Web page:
Politics hinders the fight against HIV in West Papua

Author: Jenny Munro, ANU

West Papua, comprised of two provinces in eastern Indonesia, is home to the fastest growing HIV epidemic in the Asia Pacific.

An Indonesian volunteer lights candles during a ceremony to mark World AIDS Day in Jakarta on 1 December 2009. (Photo: AAP)

The HIV prevalence rate is 15 times what it is nationally in Indonesia. Approximately 2.5 per cent of the indigenous adult population, and 3 per cent of indigenous youth aged 15–24 are officially recorded as having HIV, though researchers believe that actual rates are much higher. The epidemic is mainly affecting indigenous Papuan youth.

Current responses to the epidemic are dogged with problems. For instance, in Manokwari, the provincial capital of West Papua province, the Preventing Mother-to-Child Transmission of HIV program is very basic. It does not address any cultural factors, such as women’s and men’s high levels of mobility, the difficulty of disclosing HIV status amid fear and stigma, or women’s reticence about caesarean section (the mode of delivery that is often recommended for HIV positive mothers as a last ditch attempt to prevent transmission). The program thus fails to attract many Papuan women as clients, and its services are largely inaccessible to the 70 per cent of the population that live in rural areas.

Inaccessibility is not the only concern. Contemporary West Papua is a site of both covert and overt struggle. The region is splintered by ideological, cultural and material conflict. Unsurprisingly then, the HIV epidemic and responses to it have been thoroughly politicised, though the Indonesian government refuses to accept that political conditions are relevant to HIV.

A critical example of this politicisation of HIV is that Papuan expertise has been largely ignored in the response to the epidemic. Although there are Papuan actors in the HIV response, some of their successful education paradigms have been pushed out by donor models that put too much emphasis on achieving outreach and testing targets as a measure of effectiveness. In other instances, Papuan HIV workers may be passed over in favour of Indonesians who are perceived to have better administrative skills, which service providers need to survive in the current audit culture.

There are some notable exceptions. In Wamena, the main city in the central highlands of Papua province, Papuan ideas, expertise and leadership have been leveraged in positive ways. Klinik Kalvari is an indigenous-run clinic that is unique in West Papua and operates according to its own standards of appropriate care for their indigenous clientele. The clinic employs local staff who can communicate in local languages. It has a nurse who greets people at the door, and shakes hands in line with local cultural norms. Prayer support is available. These may not seem like profound innovations but they represent an enormous improvement on what typically goes on in the Indonesia health system.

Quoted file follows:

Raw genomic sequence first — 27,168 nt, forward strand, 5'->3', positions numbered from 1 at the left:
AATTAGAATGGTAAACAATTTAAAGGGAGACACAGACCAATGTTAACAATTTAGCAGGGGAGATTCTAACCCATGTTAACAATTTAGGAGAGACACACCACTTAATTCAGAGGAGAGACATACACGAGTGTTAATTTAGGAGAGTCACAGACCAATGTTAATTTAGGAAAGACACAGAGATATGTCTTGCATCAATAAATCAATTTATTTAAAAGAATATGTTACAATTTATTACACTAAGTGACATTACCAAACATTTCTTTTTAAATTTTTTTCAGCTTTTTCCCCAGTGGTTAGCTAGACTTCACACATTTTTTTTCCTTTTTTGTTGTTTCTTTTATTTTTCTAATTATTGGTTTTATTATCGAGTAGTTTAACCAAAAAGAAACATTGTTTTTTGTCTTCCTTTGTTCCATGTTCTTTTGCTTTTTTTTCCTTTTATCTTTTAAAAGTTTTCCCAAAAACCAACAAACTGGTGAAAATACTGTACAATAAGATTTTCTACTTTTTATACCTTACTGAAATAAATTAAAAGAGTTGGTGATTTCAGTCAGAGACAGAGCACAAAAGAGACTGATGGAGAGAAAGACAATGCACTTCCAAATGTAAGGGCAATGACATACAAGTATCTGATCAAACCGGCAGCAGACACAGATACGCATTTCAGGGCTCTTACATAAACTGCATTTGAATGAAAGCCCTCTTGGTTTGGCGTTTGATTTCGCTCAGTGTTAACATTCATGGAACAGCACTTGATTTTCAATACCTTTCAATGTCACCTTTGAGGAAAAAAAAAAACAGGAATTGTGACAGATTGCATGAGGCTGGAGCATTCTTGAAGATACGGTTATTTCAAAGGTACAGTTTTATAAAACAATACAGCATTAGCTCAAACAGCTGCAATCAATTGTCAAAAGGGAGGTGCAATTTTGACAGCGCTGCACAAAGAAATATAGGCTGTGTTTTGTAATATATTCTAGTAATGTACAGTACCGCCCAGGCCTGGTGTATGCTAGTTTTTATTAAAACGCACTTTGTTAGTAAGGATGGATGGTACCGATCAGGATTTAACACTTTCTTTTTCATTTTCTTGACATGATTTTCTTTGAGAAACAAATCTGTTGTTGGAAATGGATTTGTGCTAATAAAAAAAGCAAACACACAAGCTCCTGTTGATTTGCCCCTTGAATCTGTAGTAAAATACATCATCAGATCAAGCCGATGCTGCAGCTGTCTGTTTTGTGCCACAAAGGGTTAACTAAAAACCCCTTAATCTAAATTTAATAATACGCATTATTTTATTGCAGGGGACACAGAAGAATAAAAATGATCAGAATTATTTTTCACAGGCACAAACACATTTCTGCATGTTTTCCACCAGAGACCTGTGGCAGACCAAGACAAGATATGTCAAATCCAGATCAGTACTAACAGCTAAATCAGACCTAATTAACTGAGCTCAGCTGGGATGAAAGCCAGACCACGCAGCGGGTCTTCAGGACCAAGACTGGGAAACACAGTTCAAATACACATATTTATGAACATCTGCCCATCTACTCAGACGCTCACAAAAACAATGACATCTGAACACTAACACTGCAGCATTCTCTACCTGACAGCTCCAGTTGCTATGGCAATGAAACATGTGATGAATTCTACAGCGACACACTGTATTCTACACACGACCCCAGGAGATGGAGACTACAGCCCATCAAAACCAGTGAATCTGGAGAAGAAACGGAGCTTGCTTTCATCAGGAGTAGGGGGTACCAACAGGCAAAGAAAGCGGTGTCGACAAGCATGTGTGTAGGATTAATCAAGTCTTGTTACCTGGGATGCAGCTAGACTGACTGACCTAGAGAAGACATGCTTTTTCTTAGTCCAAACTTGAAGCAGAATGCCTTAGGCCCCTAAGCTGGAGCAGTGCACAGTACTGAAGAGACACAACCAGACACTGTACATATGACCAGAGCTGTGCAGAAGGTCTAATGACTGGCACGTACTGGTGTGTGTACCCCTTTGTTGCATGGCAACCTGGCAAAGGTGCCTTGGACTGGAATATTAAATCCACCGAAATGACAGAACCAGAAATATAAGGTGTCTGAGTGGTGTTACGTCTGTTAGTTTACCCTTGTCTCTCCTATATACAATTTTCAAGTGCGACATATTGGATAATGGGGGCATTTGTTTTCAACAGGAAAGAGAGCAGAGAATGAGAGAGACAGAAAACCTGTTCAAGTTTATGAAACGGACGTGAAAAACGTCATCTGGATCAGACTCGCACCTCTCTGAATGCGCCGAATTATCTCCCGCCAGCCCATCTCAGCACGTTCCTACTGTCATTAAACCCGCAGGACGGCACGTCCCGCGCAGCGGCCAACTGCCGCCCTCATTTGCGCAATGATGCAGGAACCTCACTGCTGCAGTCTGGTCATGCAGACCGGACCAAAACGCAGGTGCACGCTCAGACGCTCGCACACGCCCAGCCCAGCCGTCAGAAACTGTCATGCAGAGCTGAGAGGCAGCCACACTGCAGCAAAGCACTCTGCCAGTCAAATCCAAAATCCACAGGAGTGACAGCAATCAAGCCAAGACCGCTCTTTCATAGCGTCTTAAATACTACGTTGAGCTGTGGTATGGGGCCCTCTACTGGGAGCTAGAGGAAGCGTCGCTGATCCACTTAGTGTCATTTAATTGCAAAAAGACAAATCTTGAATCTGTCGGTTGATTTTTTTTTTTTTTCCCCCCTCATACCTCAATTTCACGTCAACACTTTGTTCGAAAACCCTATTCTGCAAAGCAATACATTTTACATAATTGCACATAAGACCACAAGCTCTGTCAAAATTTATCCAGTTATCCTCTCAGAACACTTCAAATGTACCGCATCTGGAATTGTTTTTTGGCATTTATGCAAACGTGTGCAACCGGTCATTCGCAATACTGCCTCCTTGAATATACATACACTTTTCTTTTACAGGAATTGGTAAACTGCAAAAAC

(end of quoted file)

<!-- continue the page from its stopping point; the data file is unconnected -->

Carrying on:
Unfortunately, Wamena is the main HIV service centre for perhaps more than 450,000 people from the central highlands area who do not have access to HIV testing and treatment in their home districts. Transportation links are inadequate and expensive, so many people do not access testing or treatment at all. And for those who do, Wamena’s services are already stretched beyond their limits.

Besides rural service delivery and problematic donor paradigms, there are other policy dimensions to consider. Central and local governments maintain tight controls over the actions and funding of NGOs. While international donors may be interested in supporting a local response, Papuan-led NGOs might be hampered by conservative political elements in Jakarta or in West Papua precisely because their organisations promote indigenous expertise and authority over Indonesian leadership.

Indigenous NGOs play a vital role in Indonesia’s efforts to combat the HIV epidemic, but as international donors are directing more attention and funding to West Papua, they are primarily working with government agencies — whether by choice or by compulsion. Unfortunately, government agencies have so far failed to provide effective leadership. What is needed is a West Papua-wide HIV strategy that draws on local best practices, Papuan leadership, and the strength of civil society organisations in the region.

Jenny Munro is a Research Fellow at the State, Society and Governance in Melanesia Program at The Australian National University. You can follow her on Twitter @DrJennyMunro.

This article is based on research conducted in collaboration with local and international partners (PT. Peduli Sehat, Pacific Peoples Partnership, and Humi Inane Jayawijaya), and funded by the Canadian Institutes of Health Research and the State Society and Governance in Melanesia Program at the ANU. The author would like to thank the men and women who shared their experiences of providing and/or receiving HIV care and testing in West Papua.

The author and her colleagues will be hosting a workshop in Manokwari in May 2014 that will bring together frontline HIV workers from around West Papua to facilitate collaborative learning and priority-setting.

SHARE: